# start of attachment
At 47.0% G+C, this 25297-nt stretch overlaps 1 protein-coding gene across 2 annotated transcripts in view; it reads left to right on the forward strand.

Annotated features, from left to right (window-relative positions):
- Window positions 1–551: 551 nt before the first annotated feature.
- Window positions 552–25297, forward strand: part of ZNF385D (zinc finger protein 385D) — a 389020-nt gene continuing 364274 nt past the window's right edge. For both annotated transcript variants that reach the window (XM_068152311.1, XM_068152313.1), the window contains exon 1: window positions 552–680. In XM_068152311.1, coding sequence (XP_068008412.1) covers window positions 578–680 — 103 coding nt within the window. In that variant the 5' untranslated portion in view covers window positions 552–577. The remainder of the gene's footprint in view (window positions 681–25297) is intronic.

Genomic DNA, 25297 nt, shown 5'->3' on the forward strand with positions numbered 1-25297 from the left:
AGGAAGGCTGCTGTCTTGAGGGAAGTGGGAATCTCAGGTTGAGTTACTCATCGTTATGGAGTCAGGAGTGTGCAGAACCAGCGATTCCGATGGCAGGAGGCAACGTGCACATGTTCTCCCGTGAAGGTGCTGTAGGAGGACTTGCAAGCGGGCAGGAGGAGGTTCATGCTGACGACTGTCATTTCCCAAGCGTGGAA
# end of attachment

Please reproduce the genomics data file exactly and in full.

At 47.0% G+C, this 25297-nt stretch overlaps 1 protein-coding gene across 2 annotated transcripts in view; it reads left to right on the forward strand.

Annotated features, from left to right (window-relative positions):
- Window positions 1–551: 551 nt before the first annotated feature.
- Window positions 552–25297, forward strand: part of ZNF385D (zinc finger protein 385D) — a 389020-nt gene continuing 364274 nt past the window's right edge. For both annotated transcript variants that reach the window (XM_068152311.1, XM_068152313.1), the window contains exon 1: window positions 552–680. In XM_068152311.1, coding sequence (XP_068008412.1) covers window positions 578–680 — 103 coding nt within the window. In that variant the 5' untranslated portion in view covers window positions 552–577. The remainder of the gene's footprint in view (window positions 681–25297) is intronic.

Genomic DNA, 25297 nt, shown 5'->3' on the forward strand with positions numbered 1-25297 from the left:
AGGAAGGCTGCTGTCTTGAGGGAAGTGGGAATCTCAGGTTGAGTTACTCATCGTTATGGAGTCAGGAGTGTGCAGAACCAGCGATTCCGATGGCAGGAGGCAACGTGCACATGTTCTCCCGTGAAGGTGCTGTAGGAGGACTTGCAAGCGGGCAGGAGGAGGTTCATGCTGACGACTGTCATTTCCCAAGCGTGGAA